Associate Professor of Economics
Kozuch Director, Purdue University Research Center in Economics (PURCE)
Ph.D. Economics, Stanford University
M.A. Economics, Stanford University
B.A. Economics, Brigham Young University
Professor Mumford teaches courses in applied econometrics at the undergraduate, master's, and Ph.D. levels. He was voted the Favorite Economics Professor in 2011 and was nominated for the 2014 Purdue Exceptional Early Career Teaching Award.
Professor Mumford's research has focused on the evaluation of public policy in the areas of education, taxation, labor market regulation, personal finance, poverty, and fertility. He has a secondary research focus on the role of human capital and health in measuring national wealth. He has published research articles in several of the top economics journals including the American Economic Review, the Review of Economics and Statistics, the American Economic Journal: Applied Economics, and the Journal of Econometrics. He has received research grants from the Institute for Research on Poverty, the Upjohn Institute for Employment Research, the Alfred P. Sloan Foundation, the Searle Freedom Trust, and the Kinley Trust. In 2010, Professor Mumford was awarded the John and Mary Willis Young Faculty Scholar Award.
Professor Mumford currently serves as the the Kozuch Director of the Purdue University Research Center in Economics (PURCE) and serves on the Economics Department Executive Committee. He was previously the Director of Undergraduate Programs in Economics (2015-2018), Faculty Advisor for the Economics Honors Society Omicron Delta Epsilon (2007-2018), and Faculty Advisor for the Purdue Econ Club (2007-2014).
See Professor Mumford's website for additional information: https://krannert.purdue.edu/faculty/kjmumfor/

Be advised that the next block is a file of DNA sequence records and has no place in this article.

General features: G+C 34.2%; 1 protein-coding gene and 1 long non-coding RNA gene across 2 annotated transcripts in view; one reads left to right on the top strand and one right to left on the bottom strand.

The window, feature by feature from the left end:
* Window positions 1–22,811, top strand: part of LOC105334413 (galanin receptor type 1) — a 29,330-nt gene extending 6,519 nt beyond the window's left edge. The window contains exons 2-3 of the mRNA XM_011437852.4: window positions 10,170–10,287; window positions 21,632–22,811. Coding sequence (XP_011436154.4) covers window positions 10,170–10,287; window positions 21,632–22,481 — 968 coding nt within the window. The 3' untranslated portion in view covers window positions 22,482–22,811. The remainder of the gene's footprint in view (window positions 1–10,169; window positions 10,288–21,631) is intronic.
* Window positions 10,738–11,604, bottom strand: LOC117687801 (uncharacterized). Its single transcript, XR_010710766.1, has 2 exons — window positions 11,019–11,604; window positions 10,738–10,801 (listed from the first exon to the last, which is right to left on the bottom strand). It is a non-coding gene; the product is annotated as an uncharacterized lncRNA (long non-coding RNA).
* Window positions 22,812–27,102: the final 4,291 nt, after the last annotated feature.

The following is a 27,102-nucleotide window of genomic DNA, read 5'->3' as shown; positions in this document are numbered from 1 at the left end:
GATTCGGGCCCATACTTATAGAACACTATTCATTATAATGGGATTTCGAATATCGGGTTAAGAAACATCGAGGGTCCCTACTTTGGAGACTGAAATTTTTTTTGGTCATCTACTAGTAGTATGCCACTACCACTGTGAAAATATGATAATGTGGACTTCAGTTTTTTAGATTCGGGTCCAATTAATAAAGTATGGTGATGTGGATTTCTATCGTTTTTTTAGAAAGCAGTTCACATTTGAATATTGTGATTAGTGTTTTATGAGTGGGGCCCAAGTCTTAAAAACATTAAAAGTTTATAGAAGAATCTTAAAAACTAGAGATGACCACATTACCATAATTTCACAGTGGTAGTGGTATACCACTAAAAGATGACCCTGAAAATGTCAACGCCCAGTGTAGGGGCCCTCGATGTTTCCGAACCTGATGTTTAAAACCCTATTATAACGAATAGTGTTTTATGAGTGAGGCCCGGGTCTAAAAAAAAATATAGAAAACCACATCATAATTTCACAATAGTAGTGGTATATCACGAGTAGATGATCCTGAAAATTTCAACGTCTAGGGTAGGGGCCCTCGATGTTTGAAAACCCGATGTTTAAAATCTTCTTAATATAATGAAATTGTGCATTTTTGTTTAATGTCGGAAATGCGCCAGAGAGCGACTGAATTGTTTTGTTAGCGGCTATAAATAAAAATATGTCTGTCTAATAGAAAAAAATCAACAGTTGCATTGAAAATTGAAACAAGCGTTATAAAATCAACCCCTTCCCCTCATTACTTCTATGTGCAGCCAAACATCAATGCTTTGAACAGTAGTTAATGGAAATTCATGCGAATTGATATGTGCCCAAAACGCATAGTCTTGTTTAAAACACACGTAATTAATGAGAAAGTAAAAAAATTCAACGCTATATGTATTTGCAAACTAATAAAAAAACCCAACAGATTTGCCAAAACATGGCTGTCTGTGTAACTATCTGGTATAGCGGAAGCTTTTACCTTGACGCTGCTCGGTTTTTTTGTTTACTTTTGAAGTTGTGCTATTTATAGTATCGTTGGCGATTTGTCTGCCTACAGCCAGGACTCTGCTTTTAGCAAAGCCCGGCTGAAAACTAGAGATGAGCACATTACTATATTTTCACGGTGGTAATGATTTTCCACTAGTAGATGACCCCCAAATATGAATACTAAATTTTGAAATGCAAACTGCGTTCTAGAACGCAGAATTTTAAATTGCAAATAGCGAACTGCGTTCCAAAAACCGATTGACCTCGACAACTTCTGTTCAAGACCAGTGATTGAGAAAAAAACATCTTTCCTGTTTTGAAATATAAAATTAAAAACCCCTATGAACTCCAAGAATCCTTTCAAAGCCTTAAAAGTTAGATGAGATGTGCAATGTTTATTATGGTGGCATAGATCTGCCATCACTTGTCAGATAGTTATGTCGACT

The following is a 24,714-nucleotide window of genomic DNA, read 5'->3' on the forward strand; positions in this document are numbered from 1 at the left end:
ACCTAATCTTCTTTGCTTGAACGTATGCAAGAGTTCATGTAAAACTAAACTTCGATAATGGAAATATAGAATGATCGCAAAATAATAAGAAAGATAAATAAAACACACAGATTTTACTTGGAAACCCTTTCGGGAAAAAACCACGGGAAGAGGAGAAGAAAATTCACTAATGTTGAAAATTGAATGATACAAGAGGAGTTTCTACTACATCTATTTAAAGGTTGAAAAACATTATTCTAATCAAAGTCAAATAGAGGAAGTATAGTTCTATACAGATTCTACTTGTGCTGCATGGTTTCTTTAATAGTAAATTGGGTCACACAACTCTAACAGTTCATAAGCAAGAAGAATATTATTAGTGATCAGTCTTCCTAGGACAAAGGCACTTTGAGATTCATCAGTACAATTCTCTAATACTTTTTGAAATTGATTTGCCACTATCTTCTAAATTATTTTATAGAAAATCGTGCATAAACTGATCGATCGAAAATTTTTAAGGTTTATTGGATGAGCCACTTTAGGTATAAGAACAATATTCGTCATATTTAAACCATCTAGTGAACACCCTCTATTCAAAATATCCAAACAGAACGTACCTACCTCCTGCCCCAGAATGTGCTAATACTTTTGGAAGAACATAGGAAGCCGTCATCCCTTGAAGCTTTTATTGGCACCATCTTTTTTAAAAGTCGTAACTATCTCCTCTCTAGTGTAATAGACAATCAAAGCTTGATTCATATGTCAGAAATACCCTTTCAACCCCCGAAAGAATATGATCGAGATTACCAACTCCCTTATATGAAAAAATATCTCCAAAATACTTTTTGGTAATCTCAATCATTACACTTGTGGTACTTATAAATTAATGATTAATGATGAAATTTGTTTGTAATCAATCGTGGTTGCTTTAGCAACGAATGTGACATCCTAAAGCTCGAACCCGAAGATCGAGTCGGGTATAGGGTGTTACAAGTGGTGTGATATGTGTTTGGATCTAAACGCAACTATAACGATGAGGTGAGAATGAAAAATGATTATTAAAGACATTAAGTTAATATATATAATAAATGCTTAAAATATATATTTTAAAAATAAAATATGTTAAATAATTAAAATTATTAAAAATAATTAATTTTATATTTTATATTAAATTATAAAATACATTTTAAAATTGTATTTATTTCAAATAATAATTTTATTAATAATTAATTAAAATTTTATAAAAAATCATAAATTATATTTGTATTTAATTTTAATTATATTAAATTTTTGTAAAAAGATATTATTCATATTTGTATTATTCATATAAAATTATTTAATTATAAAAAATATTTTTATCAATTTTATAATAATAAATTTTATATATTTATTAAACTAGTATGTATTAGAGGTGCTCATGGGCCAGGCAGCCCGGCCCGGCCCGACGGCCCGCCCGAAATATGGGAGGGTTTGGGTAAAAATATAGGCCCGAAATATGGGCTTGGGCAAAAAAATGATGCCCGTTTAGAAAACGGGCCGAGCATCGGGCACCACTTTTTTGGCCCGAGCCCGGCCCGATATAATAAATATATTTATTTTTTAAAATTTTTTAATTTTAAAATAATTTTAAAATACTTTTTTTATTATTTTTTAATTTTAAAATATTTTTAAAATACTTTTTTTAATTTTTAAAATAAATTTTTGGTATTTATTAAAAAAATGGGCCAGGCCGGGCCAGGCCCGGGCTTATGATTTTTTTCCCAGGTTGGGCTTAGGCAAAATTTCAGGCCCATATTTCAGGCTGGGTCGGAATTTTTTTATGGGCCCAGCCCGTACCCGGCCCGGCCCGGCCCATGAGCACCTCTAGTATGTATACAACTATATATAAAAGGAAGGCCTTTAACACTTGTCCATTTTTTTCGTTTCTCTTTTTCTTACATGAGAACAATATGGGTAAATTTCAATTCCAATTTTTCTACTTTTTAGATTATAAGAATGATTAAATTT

Another round of $1,200 stimulus checks? A more targeted plan to get money to those who need it most is better option, say experts
Millions of Americans put a second round of $1,200 stimulus checks on their wish lists. But Congress has yet to decide exactly what the next version of coronavirus stimulus legislation will look like. Professor Kevin Mumford, Kozuch Director of the Purdue University Research Center in Economics, comments on the issue for CNBC.
- Purdue economists: Americans unemployed due to COVID-19 lockdowns could be slow to return to work
The COVID-19 pandemic has paused the United States economy and resulted in historic levels of unemployment, and it’s unclear how easily the light switch can be turned back on, say Purdue University economists who specialize in public policy and labor markets.
- Year in Review: PURCE continues Krannert’s long tradition in economics research
When Herman Krannert endowed the School of Management in 1962, Purdue University already had built a strong foundation for economics research under the leadership of founding Dean Emanuel “Em” Weiler. Flash forward more than half a century, and you’ll find that same spirit and mission in the Krannert School of Management’s current economics center, which bridges the worlds of research and public policy, data and real-world impact.
- Purdue trustees approve naming of Krannert faculty positions and study abroad program
The Purdue University Board of Trustees has ratified two named faculty positions at Krannert and approved the naming of the school's study abroad program in honor of an alumna. Professor Justin Tobias was named the Loeb Chair in Economics, while Associate Professor Kevin Mumford was named the Kozuch Director of the Purdue University Research Center in Economics (PURCE). Trustees also approved a resolution of appreciation for those who recently contributed $1 million or more to the university, including Krannert alumna Nancy Handel, whose ongoing gift commitments will create the Nancy H. Handel Study Abroad Program.
- Purdue has teamed up with Nationwide to develop a veterinary price index
Bucking the U.S. government’s assertion that prices for products and services at veterinary hospitals rose 15 percent from 2009 to 2013, pet insurance provider VPI-Nationwide and an economist from Purdue University’s Krannert School of Management have concluded that charges for veterinary services actually fell 1 percent in that four-year period.